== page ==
I have 2 PgDips, do they have any value at all?


I come from a UK art school background and have a BA (Hons) 1st Class in Fine Art & Humanities. After doing really well in my undergraduate dissertation I enrolled to study for an academic post graduate in Art History. I left with the PgDip because in all honesty I realised that while I enjoyed researching and writing I also wanted to focus on studio practice just as much, if not more.

Then a few years later I was accepted on to a PgDip in Fine Art at one of the London art schools which I completed and was offered a place on the Masters course. During my time my academic tutor said I was "clearly a scholar" and suggested I consider an advanced degree once I completed my masters.

In the end I did not complete my Masters at that Art School. I did not have the funds to continue so took a year out to earn the money to continue but as I saved the money I began to feel unhappy with what the School had to offer me. The academic staff were great but the facilites were very poor. I had no studio space to work in and no darkroom facilities which was very difficult as I work mostly in anaglog photography (these facilities were available when I applied and was accepted but were removed the summer before I enrolled). While I was away from London rents skyrocketed making it even more unaffordable to me and I eventually gave up my place.

So now I am left with a BA and 2 PgDips and I am told the PgDip = a failed Masters in most peoples eyes. I do work as an artist now but I miss researching and writing. I still do some of this in my spare time but have no place for it to go. I sometimes think about applying for an MPhil at an Art School so with both studio work and a thesis but I worry that my 2 x PgDip's will just look bad and spoil my chances.

Is it possible to apply for an MPhil with 2 x PgDip or if not it it possible to "upgrade" to a Masters years later at a different university?


I don't think you are accurate about considering a pgdip as failed masters. there are some terminal pgdips. Sometimes people need theory and practical skills and don't need or want research skills.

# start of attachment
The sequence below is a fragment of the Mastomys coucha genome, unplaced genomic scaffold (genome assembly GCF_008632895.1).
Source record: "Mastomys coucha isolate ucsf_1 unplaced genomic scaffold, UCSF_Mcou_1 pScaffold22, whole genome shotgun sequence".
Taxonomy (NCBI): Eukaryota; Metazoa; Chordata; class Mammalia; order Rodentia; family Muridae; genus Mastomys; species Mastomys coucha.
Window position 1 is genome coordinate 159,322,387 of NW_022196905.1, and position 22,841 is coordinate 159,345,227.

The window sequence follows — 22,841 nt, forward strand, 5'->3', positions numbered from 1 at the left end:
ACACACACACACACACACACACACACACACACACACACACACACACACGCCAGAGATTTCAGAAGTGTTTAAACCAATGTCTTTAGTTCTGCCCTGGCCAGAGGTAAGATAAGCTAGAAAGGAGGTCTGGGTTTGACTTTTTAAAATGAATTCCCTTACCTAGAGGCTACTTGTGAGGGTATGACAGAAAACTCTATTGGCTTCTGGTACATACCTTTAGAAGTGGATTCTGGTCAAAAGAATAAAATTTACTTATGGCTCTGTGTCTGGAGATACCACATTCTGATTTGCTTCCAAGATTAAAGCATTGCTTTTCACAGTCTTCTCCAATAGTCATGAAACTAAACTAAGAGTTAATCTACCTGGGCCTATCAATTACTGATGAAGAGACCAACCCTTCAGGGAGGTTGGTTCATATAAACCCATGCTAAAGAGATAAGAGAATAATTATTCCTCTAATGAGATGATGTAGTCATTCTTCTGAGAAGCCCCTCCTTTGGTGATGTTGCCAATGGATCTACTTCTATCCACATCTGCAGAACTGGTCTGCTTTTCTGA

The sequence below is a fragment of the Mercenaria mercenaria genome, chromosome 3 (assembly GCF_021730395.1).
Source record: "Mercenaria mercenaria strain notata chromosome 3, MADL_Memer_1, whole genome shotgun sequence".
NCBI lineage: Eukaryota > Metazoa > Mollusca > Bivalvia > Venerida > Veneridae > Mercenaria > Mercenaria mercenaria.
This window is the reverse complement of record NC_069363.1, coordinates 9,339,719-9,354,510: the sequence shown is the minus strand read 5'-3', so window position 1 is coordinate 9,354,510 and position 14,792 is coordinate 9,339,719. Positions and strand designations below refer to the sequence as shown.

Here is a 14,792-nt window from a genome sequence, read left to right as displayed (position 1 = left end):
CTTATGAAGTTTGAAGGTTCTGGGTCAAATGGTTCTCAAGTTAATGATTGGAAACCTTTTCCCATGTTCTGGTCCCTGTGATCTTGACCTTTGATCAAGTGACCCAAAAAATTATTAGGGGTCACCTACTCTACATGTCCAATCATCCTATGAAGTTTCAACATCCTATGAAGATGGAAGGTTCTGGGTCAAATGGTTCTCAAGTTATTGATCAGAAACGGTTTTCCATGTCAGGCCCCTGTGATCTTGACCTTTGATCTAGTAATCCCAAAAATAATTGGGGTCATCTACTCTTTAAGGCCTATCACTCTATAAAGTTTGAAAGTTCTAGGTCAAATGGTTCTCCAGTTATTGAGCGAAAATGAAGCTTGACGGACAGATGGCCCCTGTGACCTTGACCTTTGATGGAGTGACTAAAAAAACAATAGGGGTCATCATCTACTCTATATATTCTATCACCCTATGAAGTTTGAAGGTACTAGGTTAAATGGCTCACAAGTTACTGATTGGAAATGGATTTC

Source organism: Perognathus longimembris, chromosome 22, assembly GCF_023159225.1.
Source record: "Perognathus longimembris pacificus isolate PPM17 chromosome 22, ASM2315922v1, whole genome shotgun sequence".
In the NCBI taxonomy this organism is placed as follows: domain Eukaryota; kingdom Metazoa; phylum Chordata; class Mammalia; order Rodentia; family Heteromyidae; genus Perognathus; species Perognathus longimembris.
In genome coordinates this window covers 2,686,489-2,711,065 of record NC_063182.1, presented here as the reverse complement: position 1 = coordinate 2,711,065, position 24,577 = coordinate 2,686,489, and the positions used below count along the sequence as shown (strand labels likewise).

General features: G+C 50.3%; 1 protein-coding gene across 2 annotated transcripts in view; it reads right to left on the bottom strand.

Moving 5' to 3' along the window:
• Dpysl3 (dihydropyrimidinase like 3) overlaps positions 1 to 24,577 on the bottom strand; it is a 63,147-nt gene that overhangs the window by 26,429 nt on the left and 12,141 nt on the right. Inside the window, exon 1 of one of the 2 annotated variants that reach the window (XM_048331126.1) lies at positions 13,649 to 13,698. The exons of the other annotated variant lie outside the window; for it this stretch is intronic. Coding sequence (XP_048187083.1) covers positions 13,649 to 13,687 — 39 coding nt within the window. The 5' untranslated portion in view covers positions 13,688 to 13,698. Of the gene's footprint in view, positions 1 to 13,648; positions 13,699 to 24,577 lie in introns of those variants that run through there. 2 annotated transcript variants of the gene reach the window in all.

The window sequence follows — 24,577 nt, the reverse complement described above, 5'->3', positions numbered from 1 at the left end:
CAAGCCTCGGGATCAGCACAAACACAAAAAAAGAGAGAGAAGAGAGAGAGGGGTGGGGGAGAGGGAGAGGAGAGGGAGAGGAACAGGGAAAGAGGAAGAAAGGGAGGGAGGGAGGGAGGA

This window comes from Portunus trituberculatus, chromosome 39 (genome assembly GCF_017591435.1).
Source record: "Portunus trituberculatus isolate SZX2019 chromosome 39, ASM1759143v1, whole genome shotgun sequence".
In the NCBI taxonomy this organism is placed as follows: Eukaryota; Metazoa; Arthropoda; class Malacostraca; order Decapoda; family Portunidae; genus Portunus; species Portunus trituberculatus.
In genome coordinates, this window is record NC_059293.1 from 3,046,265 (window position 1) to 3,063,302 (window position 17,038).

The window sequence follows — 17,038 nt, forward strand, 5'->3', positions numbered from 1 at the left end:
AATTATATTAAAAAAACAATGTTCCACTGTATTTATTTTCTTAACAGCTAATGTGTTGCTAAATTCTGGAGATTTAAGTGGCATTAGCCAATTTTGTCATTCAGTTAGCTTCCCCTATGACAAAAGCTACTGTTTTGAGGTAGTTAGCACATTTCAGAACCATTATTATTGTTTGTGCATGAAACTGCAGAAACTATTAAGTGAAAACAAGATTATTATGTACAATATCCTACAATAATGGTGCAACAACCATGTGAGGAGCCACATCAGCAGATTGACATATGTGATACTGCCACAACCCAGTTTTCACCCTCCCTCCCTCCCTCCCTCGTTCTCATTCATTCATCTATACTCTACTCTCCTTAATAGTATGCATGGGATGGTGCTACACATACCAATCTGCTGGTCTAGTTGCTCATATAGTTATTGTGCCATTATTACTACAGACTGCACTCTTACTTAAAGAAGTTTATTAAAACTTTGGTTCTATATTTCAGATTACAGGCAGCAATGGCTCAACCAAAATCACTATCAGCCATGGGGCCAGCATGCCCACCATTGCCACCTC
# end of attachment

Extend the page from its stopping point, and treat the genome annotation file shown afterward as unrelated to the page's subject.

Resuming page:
As for you personal situation, I think you made all the right choices so far. especially concerning the second masters/pgdip.... that could have ended up being a disaster if there wasn't the supports you needed to do your work.

all considered, you had good reasons for leaving both courses with pgdip. But you still will have to be careful about how you market yourself to schools when applying for Mphil... I would be afraid that your decision to leave your first masters because you didn't think you would enjoy research might raise some red flags (though I still think you made the right decision for you at the time).

I wonder is it better to just leave that one off your c.v when applying for the Mphil. I don't know if they would ever find out. Might just make it easier. I would be interested in hearing other people's thoughts on this.

I would imagine you could in person explain yourself; but on paper it might not look great.

Avatar for Mackem_Beefy

I'm afraid you're in a little pickel here with a PGDip seen as a failed M.Sc. or M.A. in the same way an MPhil or MRes can be seen as a failed PhD. These are assumptions any interviewer will make unless you explain clearly why this is not the case.

To get round this, you really need to sell yourself and explain that, for example, you left with a PGDip first time round because you wanted to pursue Studio work. Financial reasons for the second instance seems reasonable to me.

That said, you've pulled out twice and that isn't going to look good. This means you have quite a sales pitch to make as anyone looking to take you on will need to be sure you're not going to pull out again, even with a good first class degree to back you up.

Would it not be worth waiting a couple of years working and building up financial reserves, also perhaps demonstrating more fully you are older and (sales pitch here) "more mature" as a person. You have had time to reflect, say, and know after a lot of thought that a research path is the one you want to take. Relevant employment over this period may also help build up your profile.

London prices are frightening and you might consider somewhere outide London, unless the path of study you want to follow is at a London institution.

I had to sell two Masters to people (I thought I'd failed one due to ill health thus did a second, different one), which made me seem more like a perpetual student. I thus took time out in the real world for as it turned out five years before applying for and being accepted onto a PhD (though admittedly there were two failed applications in the intervening period one and three years into this period).

Ian (Mackem_Beefy)